A few days ago I walked in our woods looking for my deer friends. They don’t think of me as their friend so it’s clearly a one-sided struggle to find them. Leaves crunched loudly under my bare feet. A squirrel hurled acorn bombs and screeched from the branches above. I didn’t see the deer (the picture above is from another morning when for some reason they humored my attempts to capture their photo) but the walk was perfect.
A leaf twirled in front of me suspended by a cobweb. On its way to the ground it had been caught by one single string and twirled there between heaven and earth.
How long is God’s arm? Can he catch a leaf as it plummets towards earth? Can he save me, and you, from the awful challenges we sometimes face? Of course he can. But what if he doesn’t spare us from pain on this earth?
My mom gave me a book by Elisabeth Elliott titled, “Keep a Quiet Heart” (Revell, Grand Rapids, Michigan, 1995). Today’s reading was titled “How Long is God’s Arm?” She writes on page 55, “How do we reconcile God’s promises for protection with the fact that so many evil things happen in our lives? Can we believe God for protection?”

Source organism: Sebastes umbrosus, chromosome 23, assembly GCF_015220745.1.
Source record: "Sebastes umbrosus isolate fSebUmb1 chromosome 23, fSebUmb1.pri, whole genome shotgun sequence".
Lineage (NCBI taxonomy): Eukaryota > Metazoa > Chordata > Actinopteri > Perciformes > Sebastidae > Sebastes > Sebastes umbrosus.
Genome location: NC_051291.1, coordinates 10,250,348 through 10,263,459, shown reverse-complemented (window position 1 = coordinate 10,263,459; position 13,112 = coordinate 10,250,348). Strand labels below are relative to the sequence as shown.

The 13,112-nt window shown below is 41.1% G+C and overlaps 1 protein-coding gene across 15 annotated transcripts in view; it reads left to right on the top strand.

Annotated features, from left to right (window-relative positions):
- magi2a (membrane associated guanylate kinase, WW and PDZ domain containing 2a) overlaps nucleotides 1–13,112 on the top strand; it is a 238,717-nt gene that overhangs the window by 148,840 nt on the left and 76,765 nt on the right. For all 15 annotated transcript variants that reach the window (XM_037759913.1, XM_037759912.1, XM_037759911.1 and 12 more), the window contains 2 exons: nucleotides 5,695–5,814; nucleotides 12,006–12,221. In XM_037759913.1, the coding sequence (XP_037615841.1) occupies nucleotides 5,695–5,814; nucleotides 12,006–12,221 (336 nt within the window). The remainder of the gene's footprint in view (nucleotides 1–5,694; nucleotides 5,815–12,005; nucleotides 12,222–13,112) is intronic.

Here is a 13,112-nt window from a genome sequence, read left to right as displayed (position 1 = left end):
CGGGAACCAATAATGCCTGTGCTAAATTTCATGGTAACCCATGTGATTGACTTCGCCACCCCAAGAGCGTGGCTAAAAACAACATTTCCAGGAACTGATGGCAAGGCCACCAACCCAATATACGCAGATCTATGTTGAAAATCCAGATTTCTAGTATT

Can we believe Him when we’re holding on by a string?
Here is more from Elliott’s writing: “We must be careful to interpret Scripture with Scripture, and if we examine the record we find that God did not by any means always protect His people from harm. He has absolute power to keep us safe, both physically and spiritually, but His engineering of the universe made room for man’s freedom to choose – that is, freedom to will to obey or to disobey Him. This is a deep mystery. Man’s disobedience brought evil into the world, and all of us are subject to it. God does not cancel out its effects, even for His choicest servants (John the Baptist, Stephen, those nameless victims of Hebrews 11:35-57, for example). Nevertheless, we have the promises. Romans 8:35-39 is one of my most reread passages. I believe we can rest assured that we are invulnerable so long as God does not give permission for us to be hurt. If He gives that permission, He will not leave us alone. He goes with us through the valley, the deep water, the furnace. He will never, absolutely never, leave us or forsake us.”
The leaf was in a desperate and lonely spot for certain. But there was beauty in its predicament. A story to tell. There is beauty in your challenges, and mine, too. Jesus’ great love and strong arms keep us safely and securely in place.
Hang in there, friend. God is going to do something beautiful.